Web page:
Each MISD middle school student has the opportunity to get a school-issued iPad for educational purposes, such as class research, assignments or notes until they leave the district. However, when students get to high school only a minority use the iPads for their intended use: as a classroom learning tool.
The district should reevaluate the program because iPads are not a useful asset to a students’ education enough to be bought in large quantities.
For the district to provide expensive iPads to thousands of students, the cost racks up. Instead of wasting money on these nonessential devices, the money could go toward something more important, such as providing students AP exam discounts, school events, higher-quality lunches or field trips. Overall, these options help a wider range of students versus the minority who actually use their iPads regularly.
When middle school students first receive iPads, it is usually a distraction to them. Many are excited to have one because they don’t have their own device aside from a phone, so iPads are popular. However, because studying and grades are not high priorities for many middle school students’, they use the iPads more for entertainment than for learning, especially since they have less homework at that age. Today, students already spending enough time in front of a screen, a tablet to play games is not necessary to an education.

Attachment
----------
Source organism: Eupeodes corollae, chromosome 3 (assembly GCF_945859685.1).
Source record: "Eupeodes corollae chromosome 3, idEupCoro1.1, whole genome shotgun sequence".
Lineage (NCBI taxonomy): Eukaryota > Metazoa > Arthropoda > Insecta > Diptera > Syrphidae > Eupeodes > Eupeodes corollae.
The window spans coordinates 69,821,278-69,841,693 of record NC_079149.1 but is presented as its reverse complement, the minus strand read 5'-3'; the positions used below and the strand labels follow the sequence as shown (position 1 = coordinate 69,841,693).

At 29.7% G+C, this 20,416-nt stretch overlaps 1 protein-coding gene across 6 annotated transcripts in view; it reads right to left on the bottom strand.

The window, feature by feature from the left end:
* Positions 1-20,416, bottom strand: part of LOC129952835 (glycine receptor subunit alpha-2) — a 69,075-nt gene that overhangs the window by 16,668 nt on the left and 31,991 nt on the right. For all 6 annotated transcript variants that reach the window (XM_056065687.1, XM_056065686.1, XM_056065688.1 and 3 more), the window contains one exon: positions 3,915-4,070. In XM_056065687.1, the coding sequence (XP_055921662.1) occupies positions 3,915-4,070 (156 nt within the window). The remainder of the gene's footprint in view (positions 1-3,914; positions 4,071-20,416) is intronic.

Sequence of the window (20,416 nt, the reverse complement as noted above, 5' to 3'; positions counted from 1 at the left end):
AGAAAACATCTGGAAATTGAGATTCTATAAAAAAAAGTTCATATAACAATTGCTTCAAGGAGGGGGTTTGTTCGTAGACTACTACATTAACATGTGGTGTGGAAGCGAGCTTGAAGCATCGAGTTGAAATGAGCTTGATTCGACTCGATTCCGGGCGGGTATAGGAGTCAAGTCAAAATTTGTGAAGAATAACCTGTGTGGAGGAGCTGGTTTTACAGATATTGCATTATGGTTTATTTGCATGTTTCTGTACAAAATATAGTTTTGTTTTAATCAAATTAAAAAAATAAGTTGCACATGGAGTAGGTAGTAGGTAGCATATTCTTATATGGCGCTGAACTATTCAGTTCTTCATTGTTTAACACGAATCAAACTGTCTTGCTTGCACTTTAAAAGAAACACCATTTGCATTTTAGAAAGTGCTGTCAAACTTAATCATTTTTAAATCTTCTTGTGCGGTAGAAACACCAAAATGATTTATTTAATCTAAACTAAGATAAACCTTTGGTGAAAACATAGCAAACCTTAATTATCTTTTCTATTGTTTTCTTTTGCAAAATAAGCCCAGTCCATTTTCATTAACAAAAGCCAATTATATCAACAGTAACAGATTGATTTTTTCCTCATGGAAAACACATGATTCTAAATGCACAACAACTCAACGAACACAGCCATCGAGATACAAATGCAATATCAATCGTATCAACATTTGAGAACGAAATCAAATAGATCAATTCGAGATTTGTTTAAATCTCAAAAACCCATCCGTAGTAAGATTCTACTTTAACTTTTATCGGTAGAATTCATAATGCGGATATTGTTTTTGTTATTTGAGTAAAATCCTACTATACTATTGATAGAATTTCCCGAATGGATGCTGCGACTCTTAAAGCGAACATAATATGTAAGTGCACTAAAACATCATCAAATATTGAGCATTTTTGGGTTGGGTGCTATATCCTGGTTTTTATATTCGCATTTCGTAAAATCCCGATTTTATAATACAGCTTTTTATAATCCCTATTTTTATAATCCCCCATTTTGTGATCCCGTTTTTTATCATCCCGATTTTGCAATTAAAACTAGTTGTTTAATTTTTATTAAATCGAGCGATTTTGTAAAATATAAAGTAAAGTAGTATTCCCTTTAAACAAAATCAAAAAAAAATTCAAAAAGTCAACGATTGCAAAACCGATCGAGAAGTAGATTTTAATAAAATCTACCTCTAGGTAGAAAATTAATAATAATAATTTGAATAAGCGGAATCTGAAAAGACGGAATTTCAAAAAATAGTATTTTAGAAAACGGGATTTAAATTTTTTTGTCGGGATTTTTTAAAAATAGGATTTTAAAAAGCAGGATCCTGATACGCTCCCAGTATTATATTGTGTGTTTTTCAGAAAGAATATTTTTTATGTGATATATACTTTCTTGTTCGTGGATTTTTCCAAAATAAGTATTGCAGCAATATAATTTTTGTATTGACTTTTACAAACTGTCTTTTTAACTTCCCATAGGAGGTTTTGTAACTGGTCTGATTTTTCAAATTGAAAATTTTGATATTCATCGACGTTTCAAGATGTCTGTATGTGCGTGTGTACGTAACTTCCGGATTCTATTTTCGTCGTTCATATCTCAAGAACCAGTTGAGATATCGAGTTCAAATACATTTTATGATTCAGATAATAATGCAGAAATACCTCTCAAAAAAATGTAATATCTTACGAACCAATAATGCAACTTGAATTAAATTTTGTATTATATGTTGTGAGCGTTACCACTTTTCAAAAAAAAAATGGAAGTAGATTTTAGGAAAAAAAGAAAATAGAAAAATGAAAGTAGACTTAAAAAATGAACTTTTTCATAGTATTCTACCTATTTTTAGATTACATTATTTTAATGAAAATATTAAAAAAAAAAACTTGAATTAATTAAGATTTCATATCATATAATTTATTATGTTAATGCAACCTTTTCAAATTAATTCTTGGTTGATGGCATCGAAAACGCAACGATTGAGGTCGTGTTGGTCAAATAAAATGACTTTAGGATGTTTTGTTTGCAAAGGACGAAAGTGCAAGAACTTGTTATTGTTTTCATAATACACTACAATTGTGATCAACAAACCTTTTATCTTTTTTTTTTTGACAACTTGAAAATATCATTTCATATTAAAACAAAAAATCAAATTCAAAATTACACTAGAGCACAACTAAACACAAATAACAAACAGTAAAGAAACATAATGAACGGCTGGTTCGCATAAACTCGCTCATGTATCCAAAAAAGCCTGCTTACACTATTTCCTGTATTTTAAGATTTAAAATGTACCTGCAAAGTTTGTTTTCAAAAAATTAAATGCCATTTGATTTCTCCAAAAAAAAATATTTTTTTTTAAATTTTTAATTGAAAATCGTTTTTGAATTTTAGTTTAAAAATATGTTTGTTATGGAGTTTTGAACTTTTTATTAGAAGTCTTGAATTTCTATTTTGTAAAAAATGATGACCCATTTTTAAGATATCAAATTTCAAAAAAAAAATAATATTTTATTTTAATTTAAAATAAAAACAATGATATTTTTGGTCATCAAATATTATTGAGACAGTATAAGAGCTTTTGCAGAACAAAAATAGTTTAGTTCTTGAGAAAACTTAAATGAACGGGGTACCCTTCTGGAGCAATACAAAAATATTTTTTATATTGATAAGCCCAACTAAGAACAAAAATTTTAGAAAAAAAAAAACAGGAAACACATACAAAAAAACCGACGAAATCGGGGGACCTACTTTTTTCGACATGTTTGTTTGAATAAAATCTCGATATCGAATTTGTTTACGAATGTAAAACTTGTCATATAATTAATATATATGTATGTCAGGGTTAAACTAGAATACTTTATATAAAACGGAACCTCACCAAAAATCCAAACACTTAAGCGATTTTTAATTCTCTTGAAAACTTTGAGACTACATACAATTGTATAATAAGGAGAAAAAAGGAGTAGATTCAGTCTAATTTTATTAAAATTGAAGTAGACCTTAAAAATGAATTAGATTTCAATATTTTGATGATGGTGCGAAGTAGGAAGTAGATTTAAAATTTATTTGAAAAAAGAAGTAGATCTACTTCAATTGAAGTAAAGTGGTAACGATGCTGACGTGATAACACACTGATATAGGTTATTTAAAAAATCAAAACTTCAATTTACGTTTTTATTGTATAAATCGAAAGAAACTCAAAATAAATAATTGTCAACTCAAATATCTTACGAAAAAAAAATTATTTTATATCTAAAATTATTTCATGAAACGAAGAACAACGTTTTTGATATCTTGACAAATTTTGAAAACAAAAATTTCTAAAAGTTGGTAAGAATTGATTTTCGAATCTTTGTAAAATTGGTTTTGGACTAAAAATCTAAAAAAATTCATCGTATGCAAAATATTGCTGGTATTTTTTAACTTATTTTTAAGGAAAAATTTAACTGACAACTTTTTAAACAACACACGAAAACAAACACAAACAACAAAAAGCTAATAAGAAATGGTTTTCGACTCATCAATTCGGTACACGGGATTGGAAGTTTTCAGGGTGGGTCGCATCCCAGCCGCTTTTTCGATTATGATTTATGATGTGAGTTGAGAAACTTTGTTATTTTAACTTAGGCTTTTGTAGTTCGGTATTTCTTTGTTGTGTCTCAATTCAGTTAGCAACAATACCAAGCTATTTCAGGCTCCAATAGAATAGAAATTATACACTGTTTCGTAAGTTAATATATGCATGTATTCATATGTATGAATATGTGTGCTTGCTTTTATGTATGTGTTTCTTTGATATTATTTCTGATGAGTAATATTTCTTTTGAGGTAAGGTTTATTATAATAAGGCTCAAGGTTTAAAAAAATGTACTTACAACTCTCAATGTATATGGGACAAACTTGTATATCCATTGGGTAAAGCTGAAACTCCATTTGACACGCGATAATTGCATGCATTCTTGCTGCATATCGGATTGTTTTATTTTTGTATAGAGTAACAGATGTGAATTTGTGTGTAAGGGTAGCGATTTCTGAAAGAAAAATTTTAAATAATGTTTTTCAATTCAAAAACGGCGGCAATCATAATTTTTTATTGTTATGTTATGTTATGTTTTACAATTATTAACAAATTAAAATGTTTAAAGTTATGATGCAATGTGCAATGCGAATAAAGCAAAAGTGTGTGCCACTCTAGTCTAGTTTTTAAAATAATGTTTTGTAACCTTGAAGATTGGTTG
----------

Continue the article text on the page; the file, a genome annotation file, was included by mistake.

While iPads provide the opportunity to learn, many teachers do not incorporate them enough into lessons to be worth their cost. As a result, a number of students do not bring their iPad at all to school or do not even know where it is at home. This is because they do not need them in class and if they need an electronic device, most students will use their phone or laptop to research or a journal to write notes. Additionally, some students actually prefer a paper copy of readings and assignments rather than a digital copy. Therefore, the iPads are not as helpful as expected in classrooms.
Because not every student uses an iPad, the school should limit iPads to teachers who need a class set to enhance their students’ learning experiences. IPads should be available for checkout in high schools because students will use them for their intended use, rather than for entertainment.
Essentially, iPads are not worth the money as they pose as a distraction and are an expensive waste. Students,who rarely use their iPads and feel they are unnecessary, should petition to the district for the iPads to go only to high school students and to teachers for class sets, if needed.